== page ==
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Facebook is introducing new terms of service from October which will prevent artists using video to “create a music listening experience”
By IQ on 10 Sep 2020
Facebook is cracking down on livestreamed shows that include recorded music with new terms of service, preventing artists from using the platform for “commercial or non-personal” purposes, unless they have obtained the relevant licences.
The updated music guidelines state that users “may not use videos on our products [which include Instagram] to create a music listening experience […] This includes [Facebook] Live,” and stipulates that such content should be posted for the enjoyment of friends and family only.
The terms also say that any videos not adhering to the guidelines will be blocked and the offending page, profile or group may be deleted. The updated guidelines will come into effect from 1 October.
Since the beginning of the pandemic, the music industry has seen a boom in livestreamed concerts which, in turn, has raised questions about copyright infringement issues around the use of recorded music.
Recently, Gregor Pryor of law firm Reed Smith told IQ how artists can effectively – and legally – engage and monetise the online format.
“Considering the rules and regulations involved will be essential to prevent any platform-imposed penalties”
Pryor recommends that artists check each platform’s terms and conditions and monetisation policies, and remember that they are responsible for all rights and clearances necessary to perform their music.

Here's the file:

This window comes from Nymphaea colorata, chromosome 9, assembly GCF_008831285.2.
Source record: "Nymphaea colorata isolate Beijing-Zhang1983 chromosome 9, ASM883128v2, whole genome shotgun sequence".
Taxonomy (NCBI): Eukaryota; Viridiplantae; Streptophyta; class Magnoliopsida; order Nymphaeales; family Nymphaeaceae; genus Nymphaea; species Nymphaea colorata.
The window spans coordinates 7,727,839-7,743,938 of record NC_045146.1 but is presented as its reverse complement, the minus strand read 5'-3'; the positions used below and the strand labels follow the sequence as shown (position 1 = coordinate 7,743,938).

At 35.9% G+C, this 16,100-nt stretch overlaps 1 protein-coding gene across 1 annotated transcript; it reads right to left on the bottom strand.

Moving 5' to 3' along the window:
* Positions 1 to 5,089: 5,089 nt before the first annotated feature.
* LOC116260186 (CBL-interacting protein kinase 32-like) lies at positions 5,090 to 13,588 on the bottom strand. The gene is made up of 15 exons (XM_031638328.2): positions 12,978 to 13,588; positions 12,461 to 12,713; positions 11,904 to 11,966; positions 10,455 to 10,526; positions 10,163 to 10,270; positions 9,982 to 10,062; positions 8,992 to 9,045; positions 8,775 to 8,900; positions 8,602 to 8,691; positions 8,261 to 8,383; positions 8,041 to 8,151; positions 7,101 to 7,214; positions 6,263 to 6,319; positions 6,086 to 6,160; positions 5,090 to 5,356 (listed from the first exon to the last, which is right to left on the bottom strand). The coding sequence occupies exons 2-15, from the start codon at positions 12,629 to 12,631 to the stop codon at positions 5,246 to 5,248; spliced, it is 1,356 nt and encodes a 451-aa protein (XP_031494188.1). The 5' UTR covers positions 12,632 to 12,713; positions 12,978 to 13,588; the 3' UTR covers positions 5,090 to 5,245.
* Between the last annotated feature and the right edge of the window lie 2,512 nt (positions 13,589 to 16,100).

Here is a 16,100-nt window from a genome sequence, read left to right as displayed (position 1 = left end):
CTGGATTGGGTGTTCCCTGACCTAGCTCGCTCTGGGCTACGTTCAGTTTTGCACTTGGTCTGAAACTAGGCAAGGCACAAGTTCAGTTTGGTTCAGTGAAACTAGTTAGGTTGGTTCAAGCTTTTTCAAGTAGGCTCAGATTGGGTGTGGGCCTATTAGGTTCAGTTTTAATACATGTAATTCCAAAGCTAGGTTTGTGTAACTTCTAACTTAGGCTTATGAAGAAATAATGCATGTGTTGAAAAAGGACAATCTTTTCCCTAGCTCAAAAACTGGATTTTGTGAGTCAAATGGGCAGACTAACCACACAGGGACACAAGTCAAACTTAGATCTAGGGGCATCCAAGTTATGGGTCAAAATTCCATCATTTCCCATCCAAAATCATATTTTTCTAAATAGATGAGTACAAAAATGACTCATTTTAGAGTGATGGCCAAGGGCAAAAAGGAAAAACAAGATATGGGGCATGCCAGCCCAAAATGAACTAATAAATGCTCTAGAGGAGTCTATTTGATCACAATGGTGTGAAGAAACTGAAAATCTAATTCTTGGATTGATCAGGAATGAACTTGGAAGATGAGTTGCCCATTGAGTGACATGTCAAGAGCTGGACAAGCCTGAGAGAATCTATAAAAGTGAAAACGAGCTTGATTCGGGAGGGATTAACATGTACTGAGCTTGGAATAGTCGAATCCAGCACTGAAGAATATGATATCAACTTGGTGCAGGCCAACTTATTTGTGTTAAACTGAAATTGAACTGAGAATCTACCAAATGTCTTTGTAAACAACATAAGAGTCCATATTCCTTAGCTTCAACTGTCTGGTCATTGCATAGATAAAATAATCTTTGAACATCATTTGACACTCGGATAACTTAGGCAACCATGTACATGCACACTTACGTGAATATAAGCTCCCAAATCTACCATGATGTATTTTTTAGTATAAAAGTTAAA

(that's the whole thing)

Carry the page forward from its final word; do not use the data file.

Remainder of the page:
“Considering the rules and regulations involved and, where applicable, seeking advice to ensure compliance with these, will be essential to prevent any regulator- or platform-imposed penalties affecting the artist’s ability to livestream,” he says.
Elsewhere, IQ spoke to some of the pioneers who are establishing live streaming as a crucial new outlet for creativity and, potentially, a lasting revenue stream for artists and their teams. Read the first part of the series, which includes LiveFrom, Streamyard and Wookey Technologies’ Sansar, here.
The livestreaming boom has also seen major music streaming services jump on the bandwagon. Recently, Jay-Z’s streaming service Tidal has spent US$7 million on tokens issued by the company behind Sensorium Galaxy, a new VR “social metaspace” in which users can attend alternative-world concerts, nightclubs and festivals through a VR headset.
While, Spotify is developing a feature that will alert fans to an artist’s upcoming virtual events, according to a tweet by reverse engineer Jane Manchun Wong.
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